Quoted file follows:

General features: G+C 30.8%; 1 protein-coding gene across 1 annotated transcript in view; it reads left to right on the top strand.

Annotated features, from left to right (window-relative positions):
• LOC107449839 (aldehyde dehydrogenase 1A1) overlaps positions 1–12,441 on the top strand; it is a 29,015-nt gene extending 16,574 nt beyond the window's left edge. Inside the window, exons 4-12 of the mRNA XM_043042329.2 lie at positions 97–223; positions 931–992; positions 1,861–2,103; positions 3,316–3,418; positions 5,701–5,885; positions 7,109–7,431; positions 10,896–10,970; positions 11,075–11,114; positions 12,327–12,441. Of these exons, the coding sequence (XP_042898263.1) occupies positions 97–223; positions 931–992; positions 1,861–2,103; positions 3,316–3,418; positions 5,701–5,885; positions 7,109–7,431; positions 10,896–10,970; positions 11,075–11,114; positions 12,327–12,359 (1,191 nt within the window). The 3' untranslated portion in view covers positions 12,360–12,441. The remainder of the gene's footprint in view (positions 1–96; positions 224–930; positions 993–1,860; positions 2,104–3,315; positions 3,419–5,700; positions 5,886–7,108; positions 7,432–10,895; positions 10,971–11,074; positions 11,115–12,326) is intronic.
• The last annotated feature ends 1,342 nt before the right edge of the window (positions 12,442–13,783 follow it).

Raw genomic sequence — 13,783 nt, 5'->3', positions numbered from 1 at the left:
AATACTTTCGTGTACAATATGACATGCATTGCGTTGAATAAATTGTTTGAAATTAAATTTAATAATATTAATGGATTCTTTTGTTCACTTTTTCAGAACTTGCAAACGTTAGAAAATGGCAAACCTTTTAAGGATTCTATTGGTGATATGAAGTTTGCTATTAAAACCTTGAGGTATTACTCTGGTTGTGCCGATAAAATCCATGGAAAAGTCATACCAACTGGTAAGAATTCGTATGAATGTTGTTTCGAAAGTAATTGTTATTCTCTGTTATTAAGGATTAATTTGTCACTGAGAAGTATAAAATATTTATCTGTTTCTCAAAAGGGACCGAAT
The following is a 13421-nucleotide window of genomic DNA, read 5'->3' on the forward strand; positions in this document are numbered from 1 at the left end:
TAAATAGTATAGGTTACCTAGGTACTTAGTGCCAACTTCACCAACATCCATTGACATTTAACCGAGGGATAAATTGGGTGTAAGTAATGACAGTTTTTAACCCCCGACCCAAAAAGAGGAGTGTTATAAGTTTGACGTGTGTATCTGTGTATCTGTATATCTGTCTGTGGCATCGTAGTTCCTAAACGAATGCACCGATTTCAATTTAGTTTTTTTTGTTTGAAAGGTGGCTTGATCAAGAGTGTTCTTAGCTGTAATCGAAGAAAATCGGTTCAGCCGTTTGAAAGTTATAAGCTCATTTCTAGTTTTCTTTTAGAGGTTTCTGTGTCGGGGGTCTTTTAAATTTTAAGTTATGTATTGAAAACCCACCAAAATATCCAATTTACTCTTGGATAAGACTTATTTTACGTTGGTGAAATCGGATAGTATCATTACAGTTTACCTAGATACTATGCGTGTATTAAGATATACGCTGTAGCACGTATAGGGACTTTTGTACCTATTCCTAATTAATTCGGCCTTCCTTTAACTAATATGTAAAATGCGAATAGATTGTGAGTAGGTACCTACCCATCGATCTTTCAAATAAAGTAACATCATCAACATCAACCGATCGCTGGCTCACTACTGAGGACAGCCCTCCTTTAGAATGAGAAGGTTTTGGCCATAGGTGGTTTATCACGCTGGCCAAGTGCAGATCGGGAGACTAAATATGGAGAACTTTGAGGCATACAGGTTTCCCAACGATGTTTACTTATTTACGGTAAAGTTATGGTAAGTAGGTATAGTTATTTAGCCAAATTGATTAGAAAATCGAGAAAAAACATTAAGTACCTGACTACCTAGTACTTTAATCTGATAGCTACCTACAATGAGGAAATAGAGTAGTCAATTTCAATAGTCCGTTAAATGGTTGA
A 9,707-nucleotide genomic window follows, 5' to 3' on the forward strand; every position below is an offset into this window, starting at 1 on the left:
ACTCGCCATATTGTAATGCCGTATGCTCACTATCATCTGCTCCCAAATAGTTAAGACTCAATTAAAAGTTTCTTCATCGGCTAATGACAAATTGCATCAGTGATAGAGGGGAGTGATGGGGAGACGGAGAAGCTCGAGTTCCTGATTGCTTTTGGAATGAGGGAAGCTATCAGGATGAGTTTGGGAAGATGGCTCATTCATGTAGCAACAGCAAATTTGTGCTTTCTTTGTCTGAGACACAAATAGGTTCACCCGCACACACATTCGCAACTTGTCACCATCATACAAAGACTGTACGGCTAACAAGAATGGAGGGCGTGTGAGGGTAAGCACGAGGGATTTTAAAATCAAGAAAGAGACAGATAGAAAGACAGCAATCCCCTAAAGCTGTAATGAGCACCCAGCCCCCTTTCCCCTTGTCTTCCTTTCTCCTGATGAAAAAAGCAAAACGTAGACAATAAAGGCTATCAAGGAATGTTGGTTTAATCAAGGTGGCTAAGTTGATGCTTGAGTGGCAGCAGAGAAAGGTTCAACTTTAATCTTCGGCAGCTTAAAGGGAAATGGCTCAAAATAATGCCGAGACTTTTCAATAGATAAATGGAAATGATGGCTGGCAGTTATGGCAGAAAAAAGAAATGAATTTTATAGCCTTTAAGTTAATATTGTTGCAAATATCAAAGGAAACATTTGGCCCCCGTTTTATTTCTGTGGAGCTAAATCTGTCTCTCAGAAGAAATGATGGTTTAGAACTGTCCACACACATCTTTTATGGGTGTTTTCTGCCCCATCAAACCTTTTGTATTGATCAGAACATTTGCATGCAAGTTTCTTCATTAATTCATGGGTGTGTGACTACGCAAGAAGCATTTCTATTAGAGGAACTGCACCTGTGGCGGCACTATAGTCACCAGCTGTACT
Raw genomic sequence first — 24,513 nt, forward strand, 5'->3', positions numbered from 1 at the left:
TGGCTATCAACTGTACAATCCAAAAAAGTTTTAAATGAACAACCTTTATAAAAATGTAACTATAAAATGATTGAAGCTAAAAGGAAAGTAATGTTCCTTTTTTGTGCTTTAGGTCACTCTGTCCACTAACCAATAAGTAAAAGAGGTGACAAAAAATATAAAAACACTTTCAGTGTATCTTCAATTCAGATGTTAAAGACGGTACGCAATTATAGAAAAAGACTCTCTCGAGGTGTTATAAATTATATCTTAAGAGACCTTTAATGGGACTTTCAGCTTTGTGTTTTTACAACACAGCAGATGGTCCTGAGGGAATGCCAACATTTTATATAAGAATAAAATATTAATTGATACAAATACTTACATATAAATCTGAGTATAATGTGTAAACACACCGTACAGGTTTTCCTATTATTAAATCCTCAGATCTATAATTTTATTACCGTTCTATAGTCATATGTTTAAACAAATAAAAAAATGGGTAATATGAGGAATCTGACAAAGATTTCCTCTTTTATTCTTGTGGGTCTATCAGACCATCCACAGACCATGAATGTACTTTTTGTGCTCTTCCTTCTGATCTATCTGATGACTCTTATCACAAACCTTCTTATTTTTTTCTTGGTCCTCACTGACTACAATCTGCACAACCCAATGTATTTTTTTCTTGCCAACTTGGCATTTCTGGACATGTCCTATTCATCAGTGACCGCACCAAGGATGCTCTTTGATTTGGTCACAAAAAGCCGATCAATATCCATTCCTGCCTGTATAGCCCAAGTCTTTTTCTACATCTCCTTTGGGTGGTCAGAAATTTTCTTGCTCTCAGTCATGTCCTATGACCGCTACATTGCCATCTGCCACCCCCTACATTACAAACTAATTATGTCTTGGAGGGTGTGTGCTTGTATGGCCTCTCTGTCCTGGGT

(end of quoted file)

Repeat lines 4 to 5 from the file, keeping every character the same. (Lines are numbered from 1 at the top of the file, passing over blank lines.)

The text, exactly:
• The last annotated feature ends 1,342 nt before the right edge of the window (positions 12,442–13,783 follow it).

Raw genomic sequence — 13,783 nt, 5'->3', positions numbered from 1 at the left: